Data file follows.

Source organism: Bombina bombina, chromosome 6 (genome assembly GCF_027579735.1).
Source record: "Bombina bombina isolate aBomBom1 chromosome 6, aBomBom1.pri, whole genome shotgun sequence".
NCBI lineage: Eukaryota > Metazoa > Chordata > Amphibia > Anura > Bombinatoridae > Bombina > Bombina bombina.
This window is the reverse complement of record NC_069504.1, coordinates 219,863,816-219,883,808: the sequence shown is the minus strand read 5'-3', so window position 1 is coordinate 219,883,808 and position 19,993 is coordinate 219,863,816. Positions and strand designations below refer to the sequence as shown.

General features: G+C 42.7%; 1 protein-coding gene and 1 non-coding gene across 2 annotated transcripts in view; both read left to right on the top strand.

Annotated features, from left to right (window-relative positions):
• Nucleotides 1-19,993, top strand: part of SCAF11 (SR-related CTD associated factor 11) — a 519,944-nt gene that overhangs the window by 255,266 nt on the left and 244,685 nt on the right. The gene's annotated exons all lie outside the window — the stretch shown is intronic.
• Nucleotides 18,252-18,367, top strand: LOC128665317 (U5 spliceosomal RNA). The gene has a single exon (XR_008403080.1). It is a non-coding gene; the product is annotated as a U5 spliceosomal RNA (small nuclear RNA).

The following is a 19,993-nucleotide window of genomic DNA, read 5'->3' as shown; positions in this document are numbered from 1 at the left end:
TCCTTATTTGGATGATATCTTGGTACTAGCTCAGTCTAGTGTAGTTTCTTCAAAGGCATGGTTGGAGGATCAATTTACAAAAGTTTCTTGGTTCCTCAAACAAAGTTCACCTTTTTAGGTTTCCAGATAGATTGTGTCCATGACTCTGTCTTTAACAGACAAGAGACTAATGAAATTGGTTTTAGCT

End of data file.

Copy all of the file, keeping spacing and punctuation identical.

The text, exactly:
Source organism: Bombina bombina, chromosome 6 (genome assembly GCF_027579735.1).
Source record: "Bombina bombina isolate aBomBom1 chromosome 6, aBomBom1.pri, whole genome shotgun sequence".
NCBI lineage: Eukaryota > Metazoa > Chordata > Amphibia > Anura > Bombinatoridae > Bombina > Bombina bombina.
This window is the reverse complement of record NC_069504.1, coordinates 219,863,816-219,883,808: the sequence shown is the minus strand read 5'-3', so window position 1 is coordinate 219,883,808 and position 19,993 is coordinate 219,863,816. Positions and strand designations below refer to the sequence as shown.

General features: G+C 42.7%; 1 protein-coding gene and 1 non-coding gene across 2 annotated transcripts in view; both read left to right on the top strand.

Annotated features, from left to right (window-relative positions):
• Nucleotides 1-19,993, top strand: part of SCAF11 (SR-related CTD associated factor 11) — a 519,944-nt gene that overhangs the window by 255,266 nt on the left and 244,685 nt on the right. The gene's annotated exons all lie outside the window — the stretch shown is intronic.
• Nucleotides 18,252-18,367, top strand: LOC128665317 (U5 spliceosomal RNA). The gene has a single exon (XR_008403080.1). It is a non-coding gene; the product is annotated as a U5 spliceosomal RNA (small nuclear RNA).

The following is a 19,993-nucleotide window of genomic DNA, read 5'->3' as shown; positions in this document are numbered from 1 at the left end:
TCCTTATTTGGATGATATCTTGGTACTAGCTCAGTCTAGTGTAGTTTCTTCAAAGGCATGGTTGGAGGATCAATTTACAAAAGTTTCTTGGTTCCTCAAACAAAGTTCACCTTTTTAGGTTTCCAGATAGATTGTGTCCATGACTCTGTCTTTAACAGACAAGAGACTAATGAAATTGGTTTTAGCT